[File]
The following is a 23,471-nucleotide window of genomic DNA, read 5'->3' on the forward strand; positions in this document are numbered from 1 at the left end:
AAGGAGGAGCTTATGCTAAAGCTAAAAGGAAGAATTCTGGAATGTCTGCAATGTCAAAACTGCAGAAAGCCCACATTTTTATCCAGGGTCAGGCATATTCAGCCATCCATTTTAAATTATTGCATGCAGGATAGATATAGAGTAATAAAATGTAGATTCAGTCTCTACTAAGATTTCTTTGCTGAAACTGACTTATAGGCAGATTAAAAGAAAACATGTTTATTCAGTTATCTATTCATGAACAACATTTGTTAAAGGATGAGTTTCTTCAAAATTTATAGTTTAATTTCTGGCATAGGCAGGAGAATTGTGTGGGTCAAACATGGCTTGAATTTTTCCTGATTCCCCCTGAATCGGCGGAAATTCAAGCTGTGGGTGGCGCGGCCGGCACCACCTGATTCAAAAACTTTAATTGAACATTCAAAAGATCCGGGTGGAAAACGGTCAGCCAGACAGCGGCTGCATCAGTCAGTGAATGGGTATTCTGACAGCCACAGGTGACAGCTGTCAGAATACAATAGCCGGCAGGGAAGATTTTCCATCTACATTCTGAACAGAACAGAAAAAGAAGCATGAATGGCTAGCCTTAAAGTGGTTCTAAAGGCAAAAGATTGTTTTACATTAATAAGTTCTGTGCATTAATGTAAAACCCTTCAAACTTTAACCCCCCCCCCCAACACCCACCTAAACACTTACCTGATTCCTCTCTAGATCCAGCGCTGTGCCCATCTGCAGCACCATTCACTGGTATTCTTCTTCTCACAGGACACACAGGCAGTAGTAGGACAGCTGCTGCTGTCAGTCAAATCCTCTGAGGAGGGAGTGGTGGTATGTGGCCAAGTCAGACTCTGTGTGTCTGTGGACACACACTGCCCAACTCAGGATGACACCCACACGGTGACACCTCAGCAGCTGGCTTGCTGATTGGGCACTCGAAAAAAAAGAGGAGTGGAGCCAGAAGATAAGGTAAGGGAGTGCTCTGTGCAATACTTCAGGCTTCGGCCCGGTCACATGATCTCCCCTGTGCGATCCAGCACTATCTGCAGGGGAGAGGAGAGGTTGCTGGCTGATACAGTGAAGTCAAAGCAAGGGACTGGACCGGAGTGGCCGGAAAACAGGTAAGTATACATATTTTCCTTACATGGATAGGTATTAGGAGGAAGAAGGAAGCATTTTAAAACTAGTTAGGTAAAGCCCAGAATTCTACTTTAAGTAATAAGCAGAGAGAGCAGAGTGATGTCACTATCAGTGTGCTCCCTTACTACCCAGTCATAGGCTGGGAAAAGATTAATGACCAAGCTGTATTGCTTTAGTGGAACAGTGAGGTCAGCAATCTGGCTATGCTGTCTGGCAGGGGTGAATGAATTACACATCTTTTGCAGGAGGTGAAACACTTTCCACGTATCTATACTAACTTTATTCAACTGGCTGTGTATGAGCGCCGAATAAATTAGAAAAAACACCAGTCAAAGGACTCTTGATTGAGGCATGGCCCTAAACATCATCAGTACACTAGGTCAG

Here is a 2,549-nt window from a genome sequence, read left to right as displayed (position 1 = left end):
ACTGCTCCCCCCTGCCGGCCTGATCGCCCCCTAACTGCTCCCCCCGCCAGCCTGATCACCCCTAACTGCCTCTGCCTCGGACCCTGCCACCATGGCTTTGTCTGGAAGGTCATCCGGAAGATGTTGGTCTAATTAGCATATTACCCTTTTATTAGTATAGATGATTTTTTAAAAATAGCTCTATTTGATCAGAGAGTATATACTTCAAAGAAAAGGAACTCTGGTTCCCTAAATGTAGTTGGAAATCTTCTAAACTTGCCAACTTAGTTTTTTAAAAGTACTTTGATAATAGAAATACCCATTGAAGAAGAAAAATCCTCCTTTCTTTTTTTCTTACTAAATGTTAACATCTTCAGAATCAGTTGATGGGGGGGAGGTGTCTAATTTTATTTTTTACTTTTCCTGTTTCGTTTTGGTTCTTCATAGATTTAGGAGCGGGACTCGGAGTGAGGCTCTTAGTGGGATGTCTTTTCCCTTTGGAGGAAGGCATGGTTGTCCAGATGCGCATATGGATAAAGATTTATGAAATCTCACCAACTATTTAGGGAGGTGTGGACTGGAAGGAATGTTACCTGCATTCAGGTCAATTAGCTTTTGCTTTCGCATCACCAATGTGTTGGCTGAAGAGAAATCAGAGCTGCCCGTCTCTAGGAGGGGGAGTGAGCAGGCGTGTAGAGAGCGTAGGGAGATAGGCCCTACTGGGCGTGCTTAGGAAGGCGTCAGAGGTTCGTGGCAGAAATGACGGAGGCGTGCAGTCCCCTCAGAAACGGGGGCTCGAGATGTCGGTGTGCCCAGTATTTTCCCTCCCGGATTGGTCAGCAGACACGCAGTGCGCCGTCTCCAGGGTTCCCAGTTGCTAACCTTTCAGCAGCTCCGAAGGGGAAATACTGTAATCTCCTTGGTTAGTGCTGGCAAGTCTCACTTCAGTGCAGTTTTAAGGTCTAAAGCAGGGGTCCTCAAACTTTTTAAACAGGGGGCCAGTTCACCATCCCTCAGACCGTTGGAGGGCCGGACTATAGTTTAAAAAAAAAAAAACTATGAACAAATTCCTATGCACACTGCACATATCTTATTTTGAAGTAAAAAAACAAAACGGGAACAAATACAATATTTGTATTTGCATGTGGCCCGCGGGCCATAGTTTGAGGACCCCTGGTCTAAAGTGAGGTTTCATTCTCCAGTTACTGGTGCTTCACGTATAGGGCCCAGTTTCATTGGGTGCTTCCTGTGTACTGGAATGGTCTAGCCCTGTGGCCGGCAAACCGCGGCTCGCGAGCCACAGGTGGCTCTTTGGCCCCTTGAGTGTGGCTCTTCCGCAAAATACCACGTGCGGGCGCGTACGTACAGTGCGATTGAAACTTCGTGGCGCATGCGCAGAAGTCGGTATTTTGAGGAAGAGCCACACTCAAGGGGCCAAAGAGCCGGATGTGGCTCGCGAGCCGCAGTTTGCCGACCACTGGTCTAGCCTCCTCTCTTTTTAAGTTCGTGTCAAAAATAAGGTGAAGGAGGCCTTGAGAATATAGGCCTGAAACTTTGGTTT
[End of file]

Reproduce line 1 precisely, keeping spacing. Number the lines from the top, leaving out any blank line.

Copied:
The following is a 23,471-nucleotide window of genomic DNA, read 5'->3' on the forward strand; positions in this document are numbered from 1 at the left end: